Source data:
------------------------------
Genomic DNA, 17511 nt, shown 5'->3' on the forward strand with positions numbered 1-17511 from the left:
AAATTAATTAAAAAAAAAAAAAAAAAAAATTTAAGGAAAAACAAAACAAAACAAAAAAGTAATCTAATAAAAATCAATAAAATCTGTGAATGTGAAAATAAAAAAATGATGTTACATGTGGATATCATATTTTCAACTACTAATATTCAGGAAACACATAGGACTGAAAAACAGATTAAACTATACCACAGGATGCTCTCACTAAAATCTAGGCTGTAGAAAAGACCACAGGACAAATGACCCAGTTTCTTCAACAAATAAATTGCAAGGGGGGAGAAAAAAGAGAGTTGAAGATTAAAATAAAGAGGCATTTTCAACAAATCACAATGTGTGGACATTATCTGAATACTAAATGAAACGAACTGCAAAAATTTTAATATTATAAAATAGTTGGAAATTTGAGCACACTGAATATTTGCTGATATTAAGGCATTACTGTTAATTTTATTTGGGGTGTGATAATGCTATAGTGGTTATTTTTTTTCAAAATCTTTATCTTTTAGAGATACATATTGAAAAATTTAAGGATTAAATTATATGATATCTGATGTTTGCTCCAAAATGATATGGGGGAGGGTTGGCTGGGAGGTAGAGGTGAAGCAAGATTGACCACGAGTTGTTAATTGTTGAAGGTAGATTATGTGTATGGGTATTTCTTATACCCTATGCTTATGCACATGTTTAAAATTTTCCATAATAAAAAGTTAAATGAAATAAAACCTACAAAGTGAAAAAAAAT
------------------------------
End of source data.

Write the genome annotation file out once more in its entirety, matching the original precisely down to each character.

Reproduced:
Genomic DNA, 17511 nt, shown 5'->3' on the forward strand with positions numbered 1-17511 from the left:
AAATTAATTAAAAAAAAAAAAAAAAAAAATTTAAGGAAAAACAAAACAAAACAAAAAAGTAATCTAATAAAAATCAATAAAATCTGTGAATGTGAAAATAAAAAAATGATGTTACATGTGGATATCATATTTTCAACTACTAATATTCAGGAAACACATAGGACTGAAAAACAGATTAAACTATACCACAGGATGCTCTCACTAAAATCTAGGCTGTAGAAAAGACCACAGGACAAATGACCCAGTTTCTTCAACAAATAAATTGCAAGGGGGGAGAAAAAAGAGAGTTGAAGATTAAAATAAAGAGGCATTTTCAACAAATCACAATGTGTGGACATTATCTGAATACTAAATGAAACGAACTGCAAAAATTTTAATATTATAAAATAGTTGGAAATTTGAGCACACTGAATATTTGCTGATATTAAGGCATTACTGTTAATTTTATTTGGGGTGTGATAATGCTATAGTGGTTATTTTTTTTCAAAATCTTTATCTTTTAGAGATACATATTGAAAAATTTAAGGATTAAATTATATGATATCTGATGTTTGCTCCAAAATGATATGGGGGAGGGTTGGCTGGGAGGTAGAGGTGAAGCAAGATTGACCACGAGTTGTTAATTGTTGAAGGTAGATTATGTGTATGGGTATTTCTTATACCCTATGCTTATGCACATGTTTAAAATTTTCCATAATAAAAAGTTAAATGAAATAAAACCTACAAAGTGAAAAAAAAT